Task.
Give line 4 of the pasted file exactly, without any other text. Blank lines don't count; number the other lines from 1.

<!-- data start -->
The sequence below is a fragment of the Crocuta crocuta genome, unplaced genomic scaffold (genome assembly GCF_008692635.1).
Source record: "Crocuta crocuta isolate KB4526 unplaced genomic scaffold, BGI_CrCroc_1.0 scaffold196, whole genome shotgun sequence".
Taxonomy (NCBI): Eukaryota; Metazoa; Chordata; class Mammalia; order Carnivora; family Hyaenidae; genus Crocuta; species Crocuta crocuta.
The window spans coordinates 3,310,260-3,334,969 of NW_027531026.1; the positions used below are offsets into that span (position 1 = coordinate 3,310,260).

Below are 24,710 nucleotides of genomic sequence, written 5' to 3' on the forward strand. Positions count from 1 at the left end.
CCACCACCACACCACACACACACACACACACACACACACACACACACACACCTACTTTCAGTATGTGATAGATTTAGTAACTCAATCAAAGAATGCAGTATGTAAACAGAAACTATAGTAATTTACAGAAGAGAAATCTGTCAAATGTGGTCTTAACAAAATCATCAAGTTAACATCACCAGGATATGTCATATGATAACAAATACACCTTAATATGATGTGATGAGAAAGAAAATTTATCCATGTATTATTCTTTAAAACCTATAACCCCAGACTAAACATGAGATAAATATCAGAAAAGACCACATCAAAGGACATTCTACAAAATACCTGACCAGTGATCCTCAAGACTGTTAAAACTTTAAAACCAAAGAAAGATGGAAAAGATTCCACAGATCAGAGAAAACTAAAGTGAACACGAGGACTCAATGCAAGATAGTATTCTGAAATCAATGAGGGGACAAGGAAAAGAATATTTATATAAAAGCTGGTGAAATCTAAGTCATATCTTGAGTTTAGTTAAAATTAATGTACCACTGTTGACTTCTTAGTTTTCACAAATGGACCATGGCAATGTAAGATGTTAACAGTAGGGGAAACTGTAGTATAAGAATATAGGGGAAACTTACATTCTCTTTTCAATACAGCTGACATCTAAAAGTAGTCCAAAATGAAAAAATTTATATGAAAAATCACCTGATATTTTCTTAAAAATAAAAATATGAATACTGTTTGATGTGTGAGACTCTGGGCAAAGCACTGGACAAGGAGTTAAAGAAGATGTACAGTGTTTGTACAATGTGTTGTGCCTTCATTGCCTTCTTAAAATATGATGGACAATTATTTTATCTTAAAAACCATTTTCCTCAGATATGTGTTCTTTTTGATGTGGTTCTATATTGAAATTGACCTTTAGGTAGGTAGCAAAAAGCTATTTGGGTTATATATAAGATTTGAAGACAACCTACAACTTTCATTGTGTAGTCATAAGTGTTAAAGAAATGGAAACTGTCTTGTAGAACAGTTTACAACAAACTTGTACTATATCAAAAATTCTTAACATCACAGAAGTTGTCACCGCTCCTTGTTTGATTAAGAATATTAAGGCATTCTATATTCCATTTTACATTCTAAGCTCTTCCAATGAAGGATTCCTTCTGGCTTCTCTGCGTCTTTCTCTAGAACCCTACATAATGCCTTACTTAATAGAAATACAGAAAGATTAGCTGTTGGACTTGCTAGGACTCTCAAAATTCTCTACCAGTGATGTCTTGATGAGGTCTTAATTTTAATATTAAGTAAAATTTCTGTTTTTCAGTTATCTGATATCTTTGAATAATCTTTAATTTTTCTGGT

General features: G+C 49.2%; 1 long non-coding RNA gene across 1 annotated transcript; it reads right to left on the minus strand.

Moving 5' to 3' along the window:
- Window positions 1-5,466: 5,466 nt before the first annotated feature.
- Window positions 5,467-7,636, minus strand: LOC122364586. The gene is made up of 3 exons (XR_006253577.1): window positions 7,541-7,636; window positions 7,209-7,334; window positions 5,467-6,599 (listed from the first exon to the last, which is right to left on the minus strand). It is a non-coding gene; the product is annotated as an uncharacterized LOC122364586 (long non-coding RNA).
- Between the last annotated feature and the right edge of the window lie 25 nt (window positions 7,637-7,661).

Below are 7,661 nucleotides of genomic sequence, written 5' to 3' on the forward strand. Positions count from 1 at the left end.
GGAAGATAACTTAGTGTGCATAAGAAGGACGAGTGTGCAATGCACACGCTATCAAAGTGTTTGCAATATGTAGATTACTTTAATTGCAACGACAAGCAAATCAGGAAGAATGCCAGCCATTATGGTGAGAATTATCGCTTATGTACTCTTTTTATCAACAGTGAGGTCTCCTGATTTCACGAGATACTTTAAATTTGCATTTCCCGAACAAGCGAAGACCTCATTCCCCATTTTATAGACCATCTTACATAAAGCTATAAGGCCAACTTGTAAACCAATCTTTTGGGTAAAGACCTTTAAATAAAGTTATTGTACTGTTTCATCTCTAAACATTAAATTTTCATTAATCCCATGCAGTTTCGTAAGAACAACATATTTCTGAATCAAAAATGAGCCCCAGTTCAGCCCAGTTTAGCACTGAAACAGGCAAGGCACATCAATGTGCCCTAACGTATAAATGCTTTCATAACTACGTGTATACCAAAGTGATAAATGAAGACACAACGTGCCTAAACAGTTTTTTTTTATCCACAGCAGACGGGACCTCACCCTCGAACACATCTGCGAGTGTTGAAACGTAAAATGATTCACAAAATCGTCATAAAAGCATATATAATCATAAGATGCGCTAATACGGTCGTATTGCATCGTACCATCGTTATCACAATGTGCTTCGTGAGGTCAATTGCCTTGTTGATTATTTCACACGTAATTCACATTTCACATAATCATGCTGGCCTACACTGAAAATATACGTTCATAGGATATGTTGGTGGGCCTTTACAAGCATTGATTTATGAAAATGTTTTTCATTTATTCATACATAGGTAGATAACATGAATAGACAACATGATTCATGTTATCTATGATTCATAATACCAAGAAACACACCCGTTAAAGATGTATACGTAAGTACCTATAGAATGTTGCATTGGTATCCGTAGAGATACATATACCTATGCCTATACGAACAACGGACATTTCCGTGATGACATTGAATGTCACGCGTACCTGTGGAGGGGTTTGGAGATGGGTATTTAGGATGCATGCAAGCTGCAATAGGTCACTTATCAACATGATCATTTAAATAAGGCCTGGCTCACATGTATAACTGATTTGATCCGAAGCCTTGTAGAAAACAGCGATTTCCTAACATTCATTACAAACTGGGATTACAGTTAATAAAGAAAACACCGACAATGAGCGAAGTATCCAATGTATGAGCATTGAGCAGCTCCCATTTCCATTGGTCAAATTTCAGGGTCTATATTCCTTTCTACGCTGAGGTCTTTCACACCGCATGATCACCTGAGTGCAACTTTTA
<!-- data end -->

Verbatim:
The window spans coordinates 3,310,260-3,334,969 of NW_027531026.1; the positions used below are offsets into that span (position 1 = coordinate 3,310,260).